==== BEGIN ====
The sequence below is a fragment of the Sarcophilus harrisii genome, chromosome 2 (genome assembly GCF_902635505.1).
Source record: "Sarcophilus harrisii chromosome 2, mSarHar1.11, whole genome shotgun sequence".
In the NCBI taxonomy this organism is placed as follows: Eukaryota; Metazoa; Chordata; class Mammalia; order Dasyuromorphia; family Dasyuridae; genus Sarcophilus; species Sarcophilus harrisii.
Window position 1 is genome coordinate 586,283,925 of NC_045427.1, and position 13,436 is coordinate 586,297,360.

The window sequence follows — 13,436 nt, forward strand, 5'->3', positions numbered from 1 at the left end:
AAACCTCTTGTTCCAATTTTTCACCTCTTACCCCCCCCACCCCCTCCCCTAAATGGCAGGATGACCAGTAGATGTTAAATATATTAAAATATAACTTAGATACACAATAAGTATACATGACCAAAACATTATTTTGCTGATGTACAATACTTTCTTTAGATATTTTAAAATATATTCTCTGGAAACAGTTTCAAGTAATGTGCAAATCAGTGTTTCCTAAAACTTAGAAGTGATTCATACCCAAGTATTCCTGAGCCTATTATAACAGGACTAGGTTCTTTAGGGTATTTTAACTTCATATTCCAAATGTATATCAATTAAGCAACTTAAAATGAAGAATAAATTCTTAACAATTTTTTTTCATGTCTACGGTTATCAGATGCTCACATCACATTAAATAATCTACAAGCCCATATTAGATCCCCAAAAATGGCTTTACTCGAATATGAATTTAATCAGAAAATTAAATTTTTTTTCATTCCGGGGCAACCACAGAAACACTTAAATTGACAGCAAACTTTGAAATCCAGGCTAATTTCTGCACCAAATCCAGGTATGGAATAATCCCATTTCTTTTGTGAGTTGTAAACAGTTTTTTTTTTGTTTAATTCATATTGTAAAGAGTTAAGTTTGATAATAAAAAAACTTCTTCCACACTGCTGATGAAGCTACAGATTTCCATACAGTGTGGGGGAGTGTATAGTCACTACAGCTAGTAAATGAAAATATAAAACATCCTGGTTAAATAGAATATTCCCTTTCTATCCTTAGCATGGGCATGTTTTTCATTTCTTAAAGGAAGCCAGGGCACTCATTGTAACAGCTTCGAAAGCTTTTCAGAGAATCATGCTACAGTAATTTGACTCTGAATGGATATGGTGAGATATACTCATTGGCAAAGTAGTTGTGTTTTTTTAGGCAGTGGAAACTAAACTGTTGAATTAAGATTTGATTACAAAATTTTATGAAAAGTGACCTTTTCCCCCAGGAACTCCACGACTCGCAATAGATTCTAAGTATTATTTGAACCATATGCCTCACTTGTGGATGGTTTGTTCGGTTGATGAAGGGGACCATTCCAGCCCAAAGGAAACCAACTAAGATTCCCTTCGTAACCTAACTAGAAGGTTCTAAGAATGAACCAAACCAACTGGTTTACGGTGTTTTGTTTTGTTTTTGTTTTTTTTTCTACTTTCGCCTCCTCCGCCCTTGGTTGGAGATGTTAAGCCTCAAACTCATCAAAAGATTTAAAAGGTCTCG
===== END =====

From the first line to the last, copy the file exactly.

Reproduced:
The sequence below is a fragment of the Sarcophilus harrisii genome, chromosome 2 (genome assembly GCF_902635505.1).
Source record: "Sarcophilus harrisii chromosome 2, mSarHar1.11, whole genome shotgun sequence".
In the NCBI taxonomy this organism is placed as follows: Eukaryota; Metazoa; Chordata; class Mammalia; order Dasyuromorphia; family Dasyuridae; genus Sarcophilus; species Sarcophilus harrisii.
Window position 1 is genome coordinate 586,283,925 of NC_045427.1, and position 13,436 is coordinate 586,297,360.

The window sequence follows — 13,436 nt, forward strand, 5'->3', positions numbered from 1 at the left end:
AAACCTCTTGTTCCAATTTTTCACCTCTTACCCCCCCCACCCCCTCCCCTAAATGGCAGGATGACCAGTAGATGTTAAATATATTAAAATATAACTTAGATACACAATAAGTATACATGACCAAAACATTATTTTGCTGATGTACAATACTTTCTTTAGATATTTTAAAATATATTCTCTGGAAACAGTTTCAAGTAATGTGCAAATCAGTGTTTCCTAAAACTTAGAAGTGATTCATACCCAAGTATTCCTGAGCCTATTATAACAGGACTAGGTTCTTTAGGGTATTTTAACTTCATATTCCAAATGTATATCAATTAAGCAACTTAAAATGAAGAATAAATTCTTAACAATTTTTTTTCATGTCTACGGTTATCAGATGCTCACATCACATTAAATAATCTACAAGCCCATATTAGATCCCCAAAAATGGCTTTACTCGAATATGAATTTAATCAGAAAATTAAATTTTTTTTCATTCCGGGGCAACCACAGAAACACTTAAATTGACAGCAAACTTTGAAATCCAGGCTAATTTCTGCACCAAATCCAGGTATGGAATAATCCCATTTCTTTTGTGAGTTGTAAACAGTTTTTTTTTTGTTTAATTCATATTGTAAAGAGTTAAGTTTGATAATAAAAAAACTTCTTCCACACTGCTGATGAAGCTACAGATTTCCATACAGTGTGGGGGAGTGTATAGTCACTACAGCTAGTAAATGAAAATATAAAACATCCTGGTTAAATAGAATATTCCCTTTCTATCCTTAGCATGGGCATGTTTTTCATTTCTTAAAGGAAGCCAGGGCACTCATTGTAACAGCTTCGAAAGCTTTTCAGAGAATCATGCTACAGTAATTTGACTCTGAATGGATATGGTGAGATATACTCATTGGCAAAGTAGTTGTGTTTTTTTAGGCAGTGGAAACTAAACTGTTGAATTAAGATTTGATTACAAAATTTTATGAAAAGTGACCTTTTCCCCCAGGAACTCCACGACTCGCAATAGATTCTAAGTATTATTTGAACCATATGCCTCACTTGTGGATGGTTTGTTCGGTTGATGAAGGGGACCATTCCAGCCCAAAGGAAACCAACTAAGATTCCCTTCGTAACCTAACTAGAAGGTTCTAAGAATGAACCAAACCAACTGGTTTACGGTGTTTTGTTTTGTTTTTGTTTTTTTTTCTACTTTCGCCTCCTCCGCCCTTGGTTGGAGATGTTAAGCCTCAAACTCATCAAAAGATTTAAAAGGTCTCG